4. If the teacher taught and the students failed to comprehend, he should not be upset with them and act angrily, rather he should review the lesson again, several times if necessary, until they understand the depth of the Halakha. Similarly, the student should not say: “I understand” if he didn’t understand, rather he should inquire – even several times. And if his teacher becomes angry with him, he should say: “Rebbe, it is Torah, I need to study and my comprehension is weak.”
Q1: Isn’t all of this obvious?
JB: Not necessarily – there are other approaches.The students could (on his own or at the teacher’s request) go and study on his own so the class can proceed, or study with a friend, or spend time after class going over it.
YE: Notice that in both this Halakha and the next (see question 1 below) R advises each party how to feel and how to react. There are several ways to understand this: a) R is giving us an approach to the learning process which, if internalized, will lead to proper reactions to failure: The teacher won’t get angry and the student won’t feel embarrassed by his slowness. b) R is obligating those around to behave in a way which supports the proper reaction (as Jay suggests below).
In any case, anger is quite normal and to be expected here – since the teacher, we hope, is doing his best to share the information and guide the students. In most work situations, the worker is operating on an object (crafts, artisans etc.) – and it is quite natural for him to be angry and vexed if, after putting his best work in, the object does not perform as expected. R is reminding the teacher that the students are subjects to be taught (“thou”) and not objects upon which to perform teaching (“it”).
In addition, the teacher is, we would hope, involved in his or her own learning. As such, it may be frustrating to have knowledge on one level, yet have to teach on a less sophisticated level. R is reminding the teacher that his job is to teach, not to use the classroom as an opportunity for his own “learning-growth”. Also, see my answer to Q3 on Halakha 5, below.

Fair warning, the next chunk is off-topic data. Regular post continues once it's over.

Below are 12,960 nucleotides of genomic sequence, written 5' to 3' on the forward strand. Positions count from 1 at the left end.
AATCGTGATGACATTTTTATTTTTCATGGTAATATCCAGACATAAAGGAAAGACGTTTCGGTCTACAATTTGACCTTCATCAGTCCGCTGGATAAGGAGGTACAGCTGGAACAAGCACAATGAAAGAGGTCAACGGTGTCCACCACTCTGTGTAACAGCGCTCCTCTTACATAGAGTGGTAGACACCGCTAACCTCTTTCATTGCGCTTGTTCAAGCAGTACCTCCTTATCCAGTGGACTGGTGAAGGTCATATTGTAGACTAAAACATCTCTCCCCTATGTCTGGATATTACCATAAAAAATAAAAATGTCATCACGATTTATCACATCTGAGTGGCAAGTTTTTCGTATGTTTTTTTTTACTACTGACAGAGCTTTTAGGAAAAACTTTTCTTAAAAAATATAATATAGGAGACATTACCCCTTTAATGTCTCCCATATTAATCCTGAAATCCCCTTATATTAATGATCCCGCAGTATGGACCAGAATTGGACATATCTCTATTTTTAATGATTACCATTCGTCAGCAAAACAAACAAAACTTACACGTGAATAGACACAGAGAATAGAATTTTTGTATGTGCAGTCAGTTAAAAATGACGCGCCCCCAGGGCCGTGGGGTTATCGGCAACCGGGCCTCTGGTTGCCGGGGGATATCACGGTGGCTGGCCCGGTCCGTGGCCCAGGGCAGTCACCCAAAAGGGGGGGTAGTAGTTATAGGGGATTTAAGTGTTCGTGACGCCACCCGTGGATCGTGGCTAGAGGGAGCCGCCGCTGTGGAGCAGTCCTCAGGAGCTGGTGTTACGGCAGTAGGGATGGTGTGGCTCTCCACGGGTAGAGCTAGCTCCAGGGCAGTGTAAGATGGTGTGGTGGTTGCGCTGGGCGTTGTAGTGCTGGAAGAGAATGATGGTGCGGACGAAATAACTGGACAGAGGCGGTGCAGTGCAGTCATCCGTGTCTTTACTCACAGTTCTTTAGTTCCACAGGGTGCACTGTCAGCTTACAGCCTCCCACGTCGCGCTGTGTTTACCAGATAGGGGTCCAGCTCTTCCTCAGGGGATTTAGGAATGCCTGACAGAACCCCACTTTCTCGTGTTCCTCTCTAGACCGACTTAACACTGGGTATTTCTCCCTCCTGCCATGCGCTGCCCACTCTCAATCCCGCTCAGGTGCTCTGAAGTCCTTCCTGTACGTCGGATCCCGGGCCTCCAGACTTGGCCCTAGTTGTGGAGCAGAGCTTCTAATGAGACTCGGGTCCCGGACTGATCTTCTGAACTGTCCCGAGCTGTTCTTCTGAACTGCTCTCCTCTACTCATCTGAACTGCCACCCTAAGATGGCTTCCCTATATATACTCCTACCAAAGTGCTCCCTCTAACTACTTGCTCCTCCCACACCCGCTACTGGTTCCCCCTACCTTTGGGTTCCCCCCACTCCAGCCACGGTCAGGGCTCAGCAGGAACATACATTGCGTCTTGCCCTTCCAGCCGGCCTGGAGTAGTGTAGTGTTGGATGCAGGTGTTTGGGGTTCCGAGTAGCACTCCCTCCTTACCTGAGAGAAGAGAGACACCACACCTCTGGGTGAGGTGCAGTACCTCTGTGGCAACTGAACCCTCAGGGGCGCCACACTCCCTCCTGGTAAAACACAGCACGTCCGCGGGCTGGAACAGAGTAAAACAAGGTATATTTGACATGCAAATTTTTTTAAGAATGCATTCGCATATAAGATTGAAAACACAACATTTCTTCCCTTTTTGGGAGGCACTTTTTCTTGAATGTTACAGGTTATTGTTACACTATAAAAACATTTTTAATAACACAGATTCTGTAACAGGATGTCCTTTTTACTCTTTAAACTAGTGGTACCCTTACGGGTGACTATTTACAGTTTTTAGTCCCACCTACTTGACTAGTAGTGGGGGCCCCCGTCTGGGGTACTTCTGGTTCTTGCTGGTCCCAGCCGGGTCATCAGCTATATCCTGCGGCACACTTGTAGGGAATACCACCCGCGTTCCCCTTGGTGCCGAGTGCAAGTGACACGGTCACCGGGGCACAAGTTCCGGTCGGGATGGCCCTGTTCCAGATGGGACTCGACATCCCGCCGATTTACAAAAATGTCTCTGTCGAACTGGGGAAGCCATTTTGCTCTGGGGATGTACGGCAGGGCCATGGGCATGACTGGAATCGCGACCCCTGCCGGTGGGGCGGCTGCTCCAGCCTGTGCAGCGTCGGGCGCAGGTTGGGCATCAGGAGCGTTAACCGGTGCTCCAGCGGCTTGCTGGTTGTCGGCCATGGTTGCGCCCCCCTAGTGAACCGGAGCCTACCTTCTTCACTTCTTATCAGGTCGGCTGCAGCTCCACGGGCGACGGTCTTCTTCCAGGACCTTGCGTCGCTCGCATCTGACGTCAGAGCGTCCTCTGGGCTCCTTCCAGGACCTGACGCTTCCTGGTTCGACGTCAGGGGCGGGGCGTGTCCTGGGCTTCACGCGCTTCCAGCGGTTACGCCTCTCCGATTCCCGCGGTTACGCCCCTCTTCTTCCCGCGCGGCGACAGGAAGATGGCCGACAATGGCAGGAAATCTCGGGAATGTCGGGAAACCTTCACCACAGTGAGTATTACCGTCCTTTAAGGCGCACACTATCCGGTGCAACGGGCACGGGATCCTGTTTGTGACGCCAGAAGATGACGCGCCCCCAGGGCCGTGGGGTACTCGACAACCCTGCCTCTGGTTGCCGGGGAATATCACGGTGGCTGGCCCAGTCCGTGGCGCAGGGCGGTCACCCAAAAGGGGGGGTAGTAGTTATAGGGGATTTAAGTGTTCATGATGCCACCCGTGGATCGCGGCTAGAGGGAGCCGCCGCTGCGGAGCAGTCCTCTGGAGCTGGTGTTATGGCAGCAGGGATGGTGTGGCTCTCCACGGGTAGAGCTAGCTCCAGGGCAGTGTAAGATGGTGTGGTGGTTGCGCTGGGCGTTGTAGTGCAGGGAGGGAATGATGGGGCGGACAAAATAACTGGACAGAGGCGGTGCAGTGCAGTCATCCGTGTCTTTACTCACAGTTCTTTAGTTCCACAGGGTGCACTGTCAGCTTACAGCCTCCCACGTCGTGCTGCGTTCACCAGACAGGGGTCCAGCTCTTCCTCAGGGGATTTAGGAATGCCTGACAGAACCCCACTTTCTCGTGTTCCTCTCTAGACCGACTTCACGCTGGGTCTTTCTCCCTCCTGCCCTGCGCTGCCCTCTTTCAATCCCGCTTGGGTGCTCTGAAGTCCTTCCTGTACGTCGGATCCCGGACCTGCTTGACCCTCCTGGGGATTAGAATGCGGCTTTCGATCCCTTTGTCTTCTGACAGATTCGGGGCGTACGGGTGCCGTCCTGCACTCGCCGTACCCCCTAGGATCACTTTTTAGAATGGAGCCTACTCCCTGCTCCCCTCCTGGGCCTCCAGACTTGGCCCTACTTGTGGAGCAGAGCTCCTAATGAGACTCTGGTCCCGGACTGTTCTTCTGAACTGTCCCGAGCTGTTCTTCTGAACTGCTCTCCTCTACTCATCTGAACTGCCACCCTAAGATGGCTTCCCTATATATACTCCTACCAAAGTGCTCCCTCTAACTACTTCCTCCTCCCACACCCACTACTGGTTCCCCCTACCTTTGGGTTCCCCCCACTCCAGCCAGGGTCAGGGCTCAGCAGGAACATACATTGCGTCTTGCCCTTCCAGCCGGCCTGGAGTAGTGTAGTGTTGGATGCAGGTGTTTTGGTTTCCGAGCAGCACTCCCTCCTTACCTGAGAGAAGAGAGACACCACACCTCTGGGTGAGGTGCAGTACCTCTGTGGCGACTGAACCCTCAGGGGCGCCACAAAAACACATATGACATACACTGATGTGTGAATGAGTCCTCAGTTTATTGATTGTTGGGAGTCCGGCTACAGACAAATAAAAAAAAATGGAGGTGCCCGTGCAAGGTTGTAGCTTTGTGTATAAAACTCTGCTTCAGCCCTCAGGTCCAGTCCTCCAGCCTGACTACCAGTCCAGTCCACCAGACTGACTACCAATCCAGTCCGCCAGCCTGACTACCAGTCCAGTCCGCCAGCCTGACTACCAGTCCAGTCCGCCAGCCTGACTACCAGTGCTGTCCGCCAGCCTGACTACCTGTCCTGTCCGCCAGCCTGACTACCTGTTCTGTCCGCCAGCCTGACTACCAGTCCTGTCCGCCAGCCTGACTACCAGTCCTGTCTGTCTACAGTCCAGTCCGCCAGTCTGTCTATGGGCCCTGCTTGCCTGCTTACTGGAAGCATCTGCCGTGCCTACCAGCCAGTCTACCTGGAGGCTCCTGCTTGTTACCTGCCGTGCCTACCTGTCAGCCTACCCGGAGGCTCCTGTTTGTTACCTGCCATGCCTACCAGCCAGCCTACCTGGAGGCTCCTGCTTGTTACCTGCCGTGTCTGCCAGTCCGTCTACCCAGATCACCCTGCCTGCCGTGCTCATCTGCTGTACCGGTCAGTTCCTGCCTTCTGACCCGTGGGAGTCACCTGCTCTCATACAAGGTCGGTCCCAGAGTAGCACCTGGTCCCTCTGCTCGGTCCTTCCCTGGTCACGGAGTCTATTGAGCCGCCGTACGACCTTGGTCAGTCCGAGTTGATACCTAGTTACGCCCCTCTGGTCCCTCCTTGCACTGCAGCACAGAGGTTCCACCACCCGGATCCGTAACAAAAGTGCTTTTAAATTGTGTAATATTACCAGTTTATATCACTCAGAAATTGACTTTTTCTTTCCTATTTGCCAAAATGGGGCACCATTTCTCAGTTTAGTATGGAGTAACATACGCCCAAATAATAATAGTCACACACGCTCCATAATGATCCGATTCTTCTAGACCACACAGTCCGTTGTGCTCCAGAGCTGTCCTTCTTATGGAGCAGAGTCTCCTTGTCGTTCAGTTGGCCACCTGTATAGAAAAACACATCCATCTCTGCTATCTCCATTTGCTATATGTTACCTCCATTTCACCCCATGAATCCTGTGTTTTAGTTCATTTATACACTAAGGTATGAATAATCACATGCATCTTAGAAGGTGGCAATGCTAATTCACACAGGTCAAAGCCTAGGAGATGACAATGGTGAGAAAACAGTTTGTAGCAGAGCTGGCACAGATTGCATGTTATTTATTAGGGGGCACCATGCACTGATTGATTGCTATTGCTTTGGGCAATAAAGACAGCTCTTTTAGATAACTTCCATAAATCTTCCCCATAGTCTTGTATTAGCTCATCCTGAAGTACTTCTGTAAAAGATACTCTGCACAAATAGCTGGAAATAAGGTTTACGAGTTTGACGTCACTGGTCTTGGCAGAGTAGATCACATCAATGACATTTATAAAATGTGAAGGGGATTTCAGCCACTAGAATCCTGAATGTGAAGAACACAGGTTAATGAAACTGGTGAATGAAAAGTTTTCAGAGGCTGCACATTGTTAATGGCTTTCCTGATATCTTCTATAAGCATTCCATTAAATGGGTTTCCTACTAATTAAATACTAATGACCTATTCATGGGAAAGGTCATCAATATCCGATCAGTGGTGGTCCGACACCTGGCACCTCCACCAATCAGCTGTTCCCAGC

Q2: Note that R says that the teacher must keep reviewing until the students understand the “depth” of the Halakha. What does this mean (“the depth”) and why is this a necessary level of comprehension for everyone – or is it?
JB: “In depth” probably implies that the student should not learn it by rote, because even the thickest student can repeat what he hears. The teacher’s goal is to make sure the students know the material to a point that he can understand it, apply it, question it, etc.
YE: Absolutely! This is certainly consistent with R’s attitude towards the Mitzva of TT – that the ideal form is depth (see TT 1:12 and our discussions there). The highler levels of the taxonomy of learning – analysis, application, synthesis and evaluation – are the hallmarks of “depth” learning. Also, see my answer to Q3 on Halakha 5, below.
Q3: How does the formula of “Rebbe, it is Torah…” work to allay the teacher’s anger? Or is that its purpose?
JB: This is not R’s formulation. It comes from a story in Gemara Megillah 28a where Rabbi asks Rabbi Yehoshua Ben Korcha how he lived so long. He gets a sort of “leave me alone” reponse, and answers with this quote, leaving off the last 2 words “v’da’ati K’tzara”. Basically, R found a source for continuing to hound a teacher for the sake of learning even if it annoys him!
YE: The formula shows up in Berakhot 62a; where stories are recorded of students who followed their teachers into private situations to observe their behavior – when found out, their response was “It is Torah and I must learn it”. The efficacy of the statement is a refocusing of the goal – “Rebbe, what can I do? I am obligated in this endeavor and must study” – and a deflection of the blame – Perhaps the reason that the teacher is angry is because the student’s failure translates into his failure as a teacher ->”my comprehension is weak”.
Rambam, Copyright (c) 1999 Project Genesis, Inc.